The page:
In the 3 years of wedges we've also tried pretty much every set-up my farrier could think of.....many different pad types, pour in materials, aluminum shoes, wedging the shoes (with regular pads), using Equilox to wedge, and so on. My horse has strong preferences, and I think we're finally at a point where we know how to maintain him best (fingers crossed!).

    Anyhow, my point is that wedges are not necessarily bad, and can be very helpful...even long term. But I would personally be curious about someone wanting to put wedges all around. I guess I would want a vet to x-ray and confirm that it made sense. And really that goes for wedging just the fronts too. Because of the risks to the foot (or maybe "implications" rather than "risks"), I would want a good picture of what was going on in the foot before making that decision. I would also want to know that the farrier had a plan and was either working towards getting him back out of wedges or had a good reason for keeping him in them.
    __________________________________
    Forever exiled in the NW.



  9. #9
    Join Date
    Apr. 30, 2009
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    Currituck NC
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    Default

    I would also imagine that you'd want to x ray before planning a full time wedge program to confirm a negative palmer angle. Everyone...including my vet and a very experienced rehab farrier said my guy needed wedge shoes with frog support.

    We did the x rays and his angles are actually perfect, however he has very very thin soles and needs absolutely no sole or frog pressure (vet said the heartbars we were considering before would quite likely of perforated his sole since he didn't have sufficient depth for his frogs to support that pressure). So anyway...

    PNW-have you every used the Morrison Roller shoes? I have a good friend that moved her mare out of wedge shoes into the Morrison Roller and she loves them.

    Of course...if it ain't broke, don't fix it!



  10. #10
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    Jul. 24, 2006
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    Seattle, WA
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    Default

    Quote Originally Posted by Jumper_girl221 View Post
    PNW-have you every used the Morrison Roller shoes? I have a good friend that moved her mare out of wedge shoes into the Morrison Roller and she loves them.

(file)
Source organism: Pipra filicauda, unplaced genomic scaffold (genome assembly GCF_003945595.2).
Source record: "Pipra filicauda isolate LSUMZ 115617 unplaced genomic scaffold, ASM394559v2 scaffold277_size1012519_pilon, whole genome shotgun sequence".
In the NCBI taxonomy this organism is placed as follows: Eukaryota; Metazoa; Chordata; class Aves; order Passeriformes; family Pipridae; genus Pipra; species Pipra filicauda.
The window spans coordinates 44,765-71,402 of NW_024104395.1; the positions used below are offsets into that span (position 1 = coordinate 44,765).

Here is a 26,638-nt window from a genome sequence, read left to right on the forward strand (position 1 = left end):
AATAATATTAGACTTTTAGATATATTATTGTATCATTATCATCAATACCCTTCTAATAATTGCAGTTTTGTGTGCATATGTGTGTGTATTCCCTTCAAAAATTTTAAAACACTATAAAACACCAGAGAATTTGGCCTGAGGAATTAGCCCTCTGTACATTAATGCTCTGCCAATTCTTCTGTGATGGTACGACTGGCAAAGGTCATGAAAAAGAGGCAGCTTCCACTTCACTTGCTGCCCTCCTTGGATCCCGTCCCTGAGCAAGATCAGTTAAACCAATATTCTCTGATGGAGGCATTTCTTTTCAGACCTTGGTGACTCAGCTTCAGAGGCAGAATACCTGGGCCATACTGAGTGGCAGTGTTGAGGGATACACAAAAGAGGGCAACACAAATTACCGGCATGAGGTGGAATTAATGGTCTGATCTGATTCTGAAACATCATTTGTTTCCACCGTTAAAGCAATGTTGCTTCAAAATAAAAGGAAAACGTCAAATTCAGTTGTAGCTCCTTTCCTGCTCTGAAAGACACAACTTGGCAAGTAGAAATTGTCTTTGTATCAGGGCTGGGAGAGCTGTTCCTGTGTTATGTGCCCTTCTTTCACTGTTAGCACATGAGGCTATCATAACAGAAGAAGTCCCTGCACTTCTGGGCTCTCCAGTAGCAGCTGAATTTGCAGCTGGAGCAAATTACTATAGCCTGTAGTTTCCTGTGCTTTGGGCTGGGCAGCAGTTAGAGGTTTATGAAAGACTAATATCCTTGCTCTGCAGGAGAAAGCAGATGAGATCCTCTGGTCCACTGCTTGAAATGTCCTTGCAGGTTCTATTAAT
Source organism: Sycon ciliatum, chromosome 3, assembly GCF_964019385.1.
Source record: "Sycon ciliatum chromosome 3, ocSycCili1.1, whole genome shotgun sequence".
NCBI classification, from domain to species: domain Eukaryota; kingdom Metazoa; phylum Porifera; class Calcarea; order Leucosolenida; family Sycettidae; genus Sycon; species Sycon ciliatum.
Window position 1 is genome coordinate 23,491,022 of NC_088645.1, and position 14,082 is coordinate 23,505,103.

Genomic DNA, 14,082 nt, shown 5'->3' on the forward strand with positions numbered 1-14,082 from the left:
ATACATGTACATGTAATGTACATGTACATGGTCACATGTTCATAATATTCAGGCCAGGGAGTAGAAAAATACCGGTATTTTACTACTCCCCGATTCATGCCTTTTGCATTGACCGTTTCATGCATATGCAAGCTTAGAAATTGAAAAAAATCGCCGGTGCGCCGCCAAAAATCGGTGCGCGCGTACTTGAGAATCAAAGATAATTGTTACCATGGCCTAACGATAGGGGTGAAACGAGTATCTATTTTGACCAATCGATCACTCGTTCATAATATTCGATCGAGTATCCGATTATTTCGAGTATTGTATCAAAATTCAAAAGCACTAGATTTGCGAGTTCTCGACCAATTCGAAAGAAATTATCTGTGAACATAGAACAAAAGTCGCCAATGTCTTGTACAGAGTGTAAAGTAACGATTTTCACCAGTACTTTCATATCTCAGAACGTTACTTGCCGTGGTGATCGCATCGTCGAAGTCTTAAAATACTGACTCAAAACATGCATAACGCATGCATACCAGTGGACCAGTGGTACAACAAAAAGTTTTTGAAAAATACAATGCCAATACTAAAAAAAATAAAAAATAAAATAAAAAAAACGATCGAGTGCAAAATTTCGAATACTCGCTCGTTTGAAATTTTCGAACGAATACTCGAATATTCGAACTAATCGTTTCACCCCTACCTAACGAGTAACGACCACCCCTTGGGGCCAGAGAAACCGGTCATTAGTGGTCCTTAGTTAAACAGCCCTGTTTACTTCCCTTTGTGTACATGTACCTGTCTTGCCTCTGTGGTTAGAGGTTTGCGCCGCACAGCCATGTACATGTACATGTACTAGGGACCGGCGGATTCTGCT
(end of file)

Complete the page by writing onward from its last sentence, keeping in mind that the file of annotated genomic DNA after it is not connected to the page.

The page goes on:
Of course...if it ain't broke, don't fix it!
    I'll ask my farrier about them....thanks for the suggestion

    But yes, since we seem to have a happy horse right now I am very reluctant to change without a good reason! Especially on the tail end of a run of several very bad farriers.
    __________________________________
    Forever exiled in the NW.



  11. #11
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    Apr. 30, 2009
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    Currituck NC
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    Default

    They are similar to a wedge, but actually designed to take all pressure off the heel so you can actually grow heel (your guy seems to keep it trimmed back, but a wedge will actually crush the heel and inhibit "correct" growth, and some farriers won't catch that and it makes the problem worse).

    http://www.soundhorse.com/technicala...edgeangles.htm

    Talks about it a little bit. I'm looking at it for my guy right now....although he actually doesnt' need a wedge. Just trying to figure out SOMETHING to get this horse sound!



  12. #12
    Join Date
    Sep. 13, 2002
    Location
    Pacific Northwest
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    Default

    Interesting, my farrier has a similar preference to that PNW talks about, opting for wedge pads rather than wedge shoes, but I don't recall why. Will ask him. I have in the past had a horse with two very different fronts -- one more upright and the other flat and no heel. Caused her to move slightly different. We kept her in a wedge pad on the flat foot to even things and she wore it for years and did well. Some vets loved it, and some hated it, but it worked! What's also interesting was her half bro came in with the same feet, so it seemed to run in that line a bit.

    I have another horse that is just happier in his high heels (wedge shoes). He's a little guy among my big WBs (only 15.2) and has a lot of attitude, so I joke about the lifts in his shoes making him feel bigger and badder. He went in wedge full pads with the soft equipak stuff under them for a couple of years and it made a huge difference in his comfort level. Left them off for a year while he was at home to give his feet a break, but he's gone back in wedge rim pads for now as he's getting into work again. Farrier wanted to keep the sole/frog open, but I don't think he's as happy (horse) so might have to go back to full with the equipak. All the time he went in wedges, we never had an issue with his heels getting crushed. I also keep mine on a 6 week or less scheme so things don't get out of hand.



  13. #13
    Join Date
    Feb. 18, 2006
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    east central Illinois and working north to the 'burbs
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    Default

    In my custom, I have several horses who have successfully worn shoes and wedge pads for years. Wedge pads like many/most orthotics get a bad rap because of people who apply them without really having the skill or knowledge to do so correctly.

    And, while I use both wedge pads and wedged heel shoes(sometimes in combination), for horses that will spend a preponderance of their time on soft ground, I prefer pads and usually, a wide webbed aluminum shoe with appropriate supplemental frog support amended to either the shoe or the pad on both the foot and ground surfaces.

    One other point. I keep reading about farriers using a 3* or a 2*/whatever pad. However, there are very few pads on the market that are actually 'degree' pads and they are clearly imprinted with the actual degree of the pad. All the other pads go by numbers, ie: a#1, #2, #3, etc pad. These numbers do not reflect the actual degree of the pad especially with the larger numbers. In point of fact, a #2 wedge will be closer to 3 or 4 degrees, depending. And so it goes.......



  14. #14
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    Feb. 25, 2012
    Location
    Montana
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    Default

    I have now 13yo AQHA with short heels, crappy feet, and has been in wedge pads and wedge shoes (front only). He does very, very well in the pads but will not keep the shoes on (I think he steps on the sides). From time to time he goes without but has gone 1000x better with them and I have been very pleased.